By Molly Michelson
“It seems to me that every time we humans announce that here is the thing that makes us unique—our featherless bipedality, our tool-using, our language—some other species comes along to snatch it away. If modesty were a human trait, we’d have learned to be more cautious over the years.”
That’s a quote I really like from We are all Completely Beside Ourselves, a novel by Karen Joy Fowler. We see this a lot in science news—headlines about some amazing human-like feat that another creature can perform. Heck, I write about it all the time (for example, see last week’s post about facial recognition in paper wasps).
And intelligence seems to take the cake. Posts and especially videos about intelligent birds, mammals, cephalopods, and insects are always the most popular on our site and others. Why are we constantly astonished at animal intelligence? Aren’t we animals, after all?
Succumbing to peer pressure and my boss’s desire to boost numbers for Science Today, today I mine recent headlines on animal intelligence, and there have been many in the past few weeks.
Show some self-control!
Researchers from institutions across the country, including UC Berkeley and Stanford, discovered that the bigger the brain, the more the animal is able to exhibit self-control, which the team defines as the ability to inhibit powerful but ultimately counter-productive behavior. Testing bonobos, chimpanzees, gorillas, olive baboons, stump-tailed macaques, golden snub-nosed monkeys, lemurs (brown, red-bellied and aye-aye), coyotes, dogs, gray wolves, Asian elephants, domestic pigeons, orange-winged amazons, Eurasian jays, western scrub jays, zebra finches, and swamp sparrows (whew) with a task to retrieve foraging food inside clear and colored tubes, the scientists concluded that the species with the largest brain volume—and not volume relative to body size—showed superior cognitive powers. The study was published in the Proceedings of the National Academy of Sciences and more information is available in Ed Yong’s National Geographic blog post, “This is How You Study the Evolution of Animal Intelligence.”
Would ravens do well on Facebook? Austrian researchers have discovered that ravens not only understand their own relationship to other ravens, but also understand “third-party” relationships—how other ravens relate to each other. According to the abstract, published in Nature Communications, “ravens react differently to playbacks of dominance interactions that either confirm or violate the current rank hierarchy of members in their own social group and of ravens in a neighboring group.” More information is offered in this press release, with a comparison to humans viewing hierarchy in the television show The Sopranos.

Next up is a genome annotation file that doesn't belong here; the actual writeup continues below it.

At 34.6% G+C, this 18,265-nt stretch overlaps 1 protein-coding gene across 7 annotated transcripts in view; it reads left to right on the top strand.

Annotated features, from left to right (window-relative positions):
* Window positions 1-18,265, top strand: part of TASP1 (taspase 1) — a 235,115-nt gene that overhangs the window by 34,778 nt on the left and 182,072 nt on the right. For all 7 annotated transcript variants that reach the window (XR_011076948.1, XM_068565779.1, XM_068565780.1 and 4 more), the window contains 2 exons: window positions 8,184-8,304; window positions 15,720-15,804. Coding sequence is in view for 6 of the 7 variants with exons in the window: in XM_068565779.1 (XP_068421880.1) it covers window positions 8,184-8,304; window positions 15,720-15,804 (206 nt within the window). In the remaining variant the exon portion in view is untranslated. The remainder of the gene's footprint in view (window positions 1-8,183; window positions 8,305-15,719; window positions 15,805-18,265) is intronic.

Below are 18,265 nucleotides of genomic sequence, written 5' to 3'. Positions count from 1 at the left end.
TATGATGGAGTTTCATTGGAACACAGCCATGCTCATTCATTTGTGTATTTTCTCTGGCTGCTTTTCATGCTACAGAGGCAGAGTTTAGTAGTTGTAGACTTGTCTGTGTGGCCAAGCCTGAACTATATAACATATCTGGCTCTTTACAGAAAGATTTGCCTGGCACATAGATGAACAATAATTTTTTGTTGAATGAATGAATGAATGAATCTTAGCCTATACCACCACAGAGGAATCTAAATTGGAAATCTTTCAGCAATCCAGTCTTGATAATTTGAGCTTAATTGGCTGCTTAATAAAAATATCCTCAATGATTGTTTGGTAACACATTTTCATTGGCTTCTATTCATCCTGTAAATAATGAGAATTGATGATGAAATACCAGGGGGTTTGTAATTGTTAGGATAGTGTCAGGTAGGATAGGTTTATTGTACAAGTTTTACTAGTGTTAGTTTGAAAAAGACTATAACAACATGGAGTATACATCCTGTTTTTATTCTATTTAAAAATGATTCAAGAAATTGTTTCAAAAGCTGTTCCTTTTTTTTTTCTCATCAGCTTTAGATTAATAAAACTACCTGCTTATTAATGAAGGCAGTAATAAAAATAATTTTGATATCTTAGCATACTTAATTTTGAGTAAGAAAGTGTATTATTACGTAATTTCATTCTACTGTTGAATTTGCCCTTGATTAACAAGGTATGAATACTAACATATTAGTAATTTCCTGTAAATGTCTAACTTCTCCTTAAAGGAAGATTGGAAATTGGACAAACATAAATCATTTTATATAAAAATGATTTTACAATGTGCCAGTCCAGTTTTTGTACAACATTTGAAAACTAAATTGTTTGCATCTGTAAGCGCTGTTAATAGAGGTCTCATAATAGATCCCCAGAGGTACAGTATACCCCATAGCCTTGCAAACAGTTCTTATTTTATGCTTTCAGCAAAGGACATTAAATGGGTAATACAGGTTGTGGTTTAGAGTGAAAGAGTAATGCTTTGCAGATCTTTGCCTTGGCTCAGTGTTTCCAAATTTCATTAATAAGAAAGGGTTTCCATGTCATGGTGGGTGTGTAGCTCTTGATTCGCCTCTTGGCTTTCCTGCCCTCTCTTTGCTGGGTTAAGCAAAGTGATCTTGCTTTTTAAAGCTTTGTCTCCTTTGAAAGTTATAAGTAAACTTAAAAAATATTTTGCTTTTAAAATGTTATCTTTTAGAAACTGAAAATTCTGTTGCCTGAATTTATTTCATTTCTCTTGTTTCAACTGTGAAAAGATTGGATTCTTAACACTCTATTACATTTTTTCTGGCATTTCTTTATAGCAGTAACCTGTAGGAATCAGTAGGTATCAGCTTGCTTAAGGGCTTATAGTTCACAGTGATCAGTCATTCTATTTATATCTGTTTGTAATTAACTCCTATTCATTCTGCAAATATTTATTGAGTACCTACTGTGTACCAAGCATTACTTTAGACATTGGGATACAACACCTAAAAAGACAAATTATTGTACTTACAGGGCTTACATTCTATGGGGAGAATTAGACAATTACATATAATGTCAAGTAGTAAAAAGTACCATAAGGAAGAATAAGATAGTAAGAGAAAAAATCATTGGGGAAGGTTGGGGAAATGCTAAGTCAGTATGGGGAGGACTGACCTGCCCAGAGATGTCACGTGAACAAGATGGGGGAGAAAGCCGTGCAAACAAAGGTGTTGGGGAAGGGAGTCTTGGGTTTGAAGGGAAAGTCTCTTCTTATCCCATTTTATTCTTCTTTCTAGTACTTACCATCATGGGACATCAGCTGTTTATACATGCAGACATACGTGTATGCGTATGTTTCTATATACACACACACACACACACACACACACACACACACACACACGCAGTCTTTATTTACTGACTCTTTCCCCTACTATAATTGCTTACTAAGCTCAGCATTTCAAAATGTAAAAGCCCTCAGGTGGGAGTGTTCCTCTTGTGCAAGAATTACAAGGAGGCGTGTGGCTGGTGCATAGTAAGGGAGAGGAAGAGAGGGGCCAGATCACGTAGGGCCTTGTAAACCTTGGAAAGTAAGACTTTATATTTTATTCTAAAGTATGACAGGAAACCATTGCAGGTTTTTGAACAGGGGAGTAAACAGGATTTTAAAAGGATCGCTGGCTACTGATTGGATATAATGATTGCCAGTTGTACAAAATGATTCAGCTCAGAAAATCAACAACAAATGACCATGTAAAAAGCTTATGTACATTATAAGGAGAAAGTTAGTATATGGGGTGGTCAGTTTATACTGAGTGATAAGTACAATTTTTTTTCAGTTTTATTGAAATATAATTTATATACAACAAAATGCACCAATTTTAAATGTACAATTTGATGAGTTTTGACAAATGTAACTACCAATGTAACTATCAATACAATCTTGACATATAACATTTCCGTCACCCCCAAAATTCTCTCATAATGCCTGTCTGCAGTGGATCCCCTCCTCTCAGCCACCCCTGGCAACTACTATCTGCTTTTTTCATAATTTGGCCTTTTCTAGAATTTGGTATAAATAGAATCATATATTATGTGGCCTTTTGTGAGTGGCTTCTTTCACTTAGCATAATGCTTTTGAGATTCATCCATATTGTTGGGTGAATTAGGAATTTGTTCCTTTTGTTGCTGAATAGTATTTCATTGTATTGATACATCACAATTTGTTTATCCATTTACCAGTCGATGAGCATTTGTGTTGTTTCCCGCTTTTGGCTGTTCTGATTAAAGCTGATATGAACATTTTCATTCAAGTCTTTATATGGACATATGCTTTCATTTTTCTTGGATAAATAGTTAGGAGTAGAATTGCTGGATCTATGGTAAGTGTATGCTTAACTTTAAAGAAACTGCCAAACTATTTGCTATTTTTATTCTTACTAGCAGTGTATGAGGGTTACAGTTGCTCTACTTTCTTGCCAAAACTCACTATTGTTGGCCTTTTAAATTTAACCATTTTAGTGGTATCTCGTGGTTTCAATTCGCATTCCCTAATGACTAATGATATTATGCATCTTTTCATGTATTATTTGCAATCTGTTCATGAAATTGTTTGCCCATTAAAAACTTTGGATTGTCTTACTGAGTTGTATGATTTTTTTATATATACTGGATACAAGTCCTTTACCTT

If Peyton Manning were a bird…
Perhaps he would be the African drongo. Like the quarterback, known for his quick decisions before the snap, these birds change their routines on the fly for more success. In the drongos’ case, they emit cries warning their neighboring drongos, meerkats, and pied babblers of predators. Often these cries are real warnings, but often they are sneaky tactics to scare the neighbors into dropping recently-caught prey. If the call doesn’t work, the drongos use a different one from their repertoire of 51 warning calls, often mimicking those of other species. The study is published in the recent edition of Science and more information on the smart, deceptive birds can be found here.
Red deer borders
Red deer in the Czech Republic can’t believe the Cold War is over. NPR reported last week that a population of Czech red deer will not cross the border into Germany where an electric fence used to stand over 20 years ago. Since the average lifespan of the deer is 15 years, scientists believe that mothers are passing down this knowledge of harm down to their fawns, who will eventually pass it down to their offspring. Researcher Pavel Šustr explained on the program that this could go on for another 30-50 years. Does this suggest “that some deer are capable of teaching certain behaviors?” NPR asks. According to a thread on Twitter, the research is not published in a paper yet, but is in this book.
Not so smart?
Does niceness equal stupidity? Robert Krulwich looks how domesticated animals, bred by humans to have gentle qualities, are less intelligent than their wild counterparts. Could the same thing be happening to us humans as we require less aggression in the modern world?
Stop human comparison!
The New Yorker offers a blog post on a recent publication by Denise Herzing who argues that we have to stop measuring other beings’ intelligence to humans only. In “Profiling nonhuman intelligence: An exercise in developing unbiased tools for describing other ‘types’ of intelligence on earth,” she breaks down five tools to measure intelligence on our planet and potentially other worlds. Head over to one of the above links to learn more about this fascinating study.
Want more proof of smart critters? How about monkey math, marmosets’ long-term memories, and what dog brains are teaching us about human brains…
Of course, smart reader, you probably realize I’m behind the times with this post. You did catch the three part NOVA series last month called “Inside Animal Minds,” right? If not, the episodes are all available online, so you can watch right now, or wait until you get to work. Then show-off your new knowledge. You’ll impress your friends with your animal-like intelligence.